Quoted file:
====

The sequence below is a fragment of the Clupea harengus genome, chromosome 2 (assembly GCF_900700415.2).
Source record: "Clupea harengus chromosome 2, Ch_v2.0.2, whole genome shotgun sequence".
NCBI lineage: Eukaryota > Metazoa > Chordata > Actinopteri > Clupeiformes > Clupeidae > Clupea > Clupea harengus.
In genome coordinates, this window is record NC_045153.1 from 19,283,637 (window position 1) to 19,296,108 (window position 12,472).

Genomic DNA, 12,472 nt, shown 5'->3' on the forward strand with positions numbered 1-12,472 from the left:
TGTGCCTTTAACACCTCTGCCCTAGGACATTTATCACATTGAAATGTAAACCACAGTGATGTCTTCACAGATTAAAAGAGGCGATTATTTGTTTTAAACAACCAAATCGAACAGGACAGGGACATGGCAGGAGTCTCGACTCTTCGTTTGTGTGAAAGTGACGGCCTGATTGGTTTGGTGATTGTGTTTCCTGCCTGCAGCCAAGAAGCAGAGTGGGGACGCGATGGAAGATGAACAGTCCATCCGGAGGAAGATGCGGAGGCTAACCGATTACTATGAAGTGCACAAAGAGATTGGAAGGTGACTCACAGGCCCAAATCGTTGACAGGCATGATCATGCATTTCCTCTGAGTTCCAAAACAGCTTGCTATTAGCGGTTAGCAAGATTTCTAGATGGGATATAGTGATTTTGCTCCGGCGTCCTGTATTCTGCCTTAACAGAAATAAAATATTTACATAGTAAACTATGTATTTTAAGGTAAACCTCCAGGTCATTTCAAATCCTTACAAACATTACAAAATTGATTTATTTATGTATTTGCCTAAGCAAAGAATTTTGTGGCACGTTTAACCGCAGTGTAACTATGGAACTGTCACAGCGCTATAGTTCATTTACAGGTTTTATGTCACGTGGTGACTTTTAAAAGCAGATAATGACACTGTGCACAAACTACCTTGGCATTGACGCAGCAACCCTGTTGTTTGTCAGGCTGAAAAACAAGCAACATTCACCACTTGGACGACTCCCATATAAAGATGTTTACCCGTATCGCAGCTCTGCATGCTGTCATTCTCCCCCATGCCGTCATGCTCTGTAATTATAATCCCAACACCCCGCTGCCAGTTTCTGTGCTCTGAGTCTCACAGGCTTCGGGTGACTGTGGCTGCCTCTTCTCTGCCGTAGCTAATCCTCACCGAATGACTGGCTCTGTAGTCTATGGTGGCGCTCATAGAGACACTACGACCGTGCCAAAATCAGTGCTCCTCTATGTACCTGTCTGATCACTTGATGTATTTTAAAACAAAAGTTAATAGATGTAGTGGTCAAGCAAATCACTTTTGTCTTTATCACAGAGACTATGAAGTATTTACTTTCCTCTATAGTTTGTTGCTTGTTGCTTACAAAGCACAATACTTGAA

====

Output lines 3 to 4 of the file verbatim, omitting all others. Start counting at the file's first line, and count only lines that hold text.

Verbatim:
NCBI lineage: Eukaryota > Metazoa > Chordata > Actinopteri > Clupeiformes > Clupeidae > Clupea > Clupea harengus.
In genome coordinates, this window is record NC_045153.1 from 19,283,637 (window position 1) to 19,296,108 (window position 12,472).